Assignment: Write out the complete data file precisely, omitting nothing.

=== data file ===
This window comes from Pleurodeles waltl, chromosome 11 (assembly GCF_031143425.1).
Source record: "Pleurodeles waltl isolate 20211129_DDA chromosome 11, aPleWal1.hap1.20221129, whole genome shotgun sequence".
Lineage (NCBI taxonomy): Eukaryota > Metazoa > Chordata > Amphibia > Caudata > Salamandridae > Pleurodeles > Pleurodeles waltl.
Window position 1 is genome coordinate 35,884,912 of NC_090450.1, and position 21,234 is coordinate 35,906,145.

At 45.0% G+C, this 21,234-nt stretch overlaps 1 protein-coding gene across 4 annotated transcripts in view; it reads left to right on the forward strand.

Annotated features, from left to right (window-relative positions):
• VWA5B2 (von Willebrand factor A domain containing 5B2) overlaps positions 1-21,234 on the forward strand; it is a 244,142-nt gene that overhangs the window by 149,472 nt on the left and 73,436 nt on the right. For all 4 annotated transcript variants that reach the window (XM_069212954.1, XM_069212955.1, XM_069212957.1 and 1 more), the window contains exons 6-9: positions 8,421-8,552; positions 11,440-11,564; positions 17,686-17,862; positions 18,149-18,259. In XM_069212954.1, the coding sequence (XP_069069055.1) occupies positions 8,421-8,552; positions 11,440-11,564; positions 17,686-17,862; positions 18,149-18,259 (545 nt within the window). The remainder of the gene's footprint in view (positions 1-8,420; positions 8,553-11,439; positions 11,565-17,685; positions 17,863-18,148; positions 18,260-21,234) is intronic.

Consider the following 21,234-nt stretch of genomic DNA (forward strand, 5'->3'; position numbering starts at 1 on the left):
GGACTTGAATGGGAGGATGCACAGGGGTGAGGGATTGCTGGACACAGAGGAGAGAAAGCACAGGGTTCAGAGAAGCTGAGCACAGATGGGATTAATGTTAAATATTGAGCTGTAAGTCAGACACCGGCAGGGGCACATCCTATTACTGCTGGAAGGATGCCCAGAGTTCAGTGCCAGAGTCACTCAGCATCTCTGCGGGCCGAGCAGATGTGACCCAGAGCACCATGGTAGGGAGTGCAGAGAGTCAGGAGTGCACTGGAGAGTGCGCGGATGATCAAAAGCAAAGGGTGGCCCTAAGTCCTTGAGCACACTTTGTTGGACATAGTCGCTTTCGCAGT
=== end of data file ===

This window comes from Pleurodeles waltl, chromosome 11 (assembly GCF_031143425.1).
Source record: "Pleurodeles waltl isolate 20211129_DDA chromosome 11, aPleWal1.hap1.20221129, whole genome shotgun sequence".
Lineage (NCBI taxonomy): Eukaryota > Metazoa > Chordata > Amphibia > Caudata > Salamandridae > Pleurodeles > Pleurodeles waltl.
Window position 1 is genome coordinate 35,884,912 of NC_090450.1, and position 21,234 is coordinate 35,906,145.

At 45.0% G+C, this 21,234-nt stretch overlaps 1 protein-coding gene across 4 annotated transcripts in view; it reads left to right on the forward strand.

Annotated features, from left to right (window-relative positions):
• VWA5B2 (von Willebrand factor A domain containing 5B2) overlaps positions 1-21,234 on the forward strand; it is a 244,142-nt gene that overhangs the window by 149,472 nt on the left and 73,436 nt on the right. For all 4 annotated transcript variants that reach the window (XM_069212954.1, XM_069212955.1, XM_069212957.1 and 1 more), the window contains exons 6-9: positions 8,421-8,552; positions 11,440-11,564; positions 17,686-17,862; positions 18,149-18,259. In XM_069212954.1, the coding sequence (XP_069069055.1) occupies positions 8,421-8,552; positions 11,440-11,564; positions 17,686-17,862; positions 18,149-18,259 (545 nt within the window). The remainder of the gene's footprint in view (positions 1-8,420; positions 8,553-11,439; positions 11,565-17,685; positions 17,863-18,148; positions 18,260-21,234) is intronic.

Consider the following 21,234-nt stretch of genomic DNA (forward strand, 5'->3'; position numbering starts at 1 on the left):
GGACTTGAATGGGAGGATGCACAGGGGTGAGGGATTGCTGGACACAGAGGAGAGAAAGCACAGGGTTCAGAGAAGCTGAGCACAGATGGGATTAATGTTAAATATTGAGCTGTAAGTCAGACACCGGCAGGGGCACATCCTATTACTGCTGGAAGGATGCCCAGAGTTCAGTGCCAGAGTCACTCAGCATCTCTGCGGGCCGAGCAGATGTGACCCAGAGCACCATGGTAGGGAGTGCAGAGAGTCAGGAGTGCACTGGAGAGTGCGCGGATGATCAAAAGCAAAGGGTGGCCCTAAGTCCTTGAGCACACTTTGTTGGACATAGTCGCTTTCGCAGT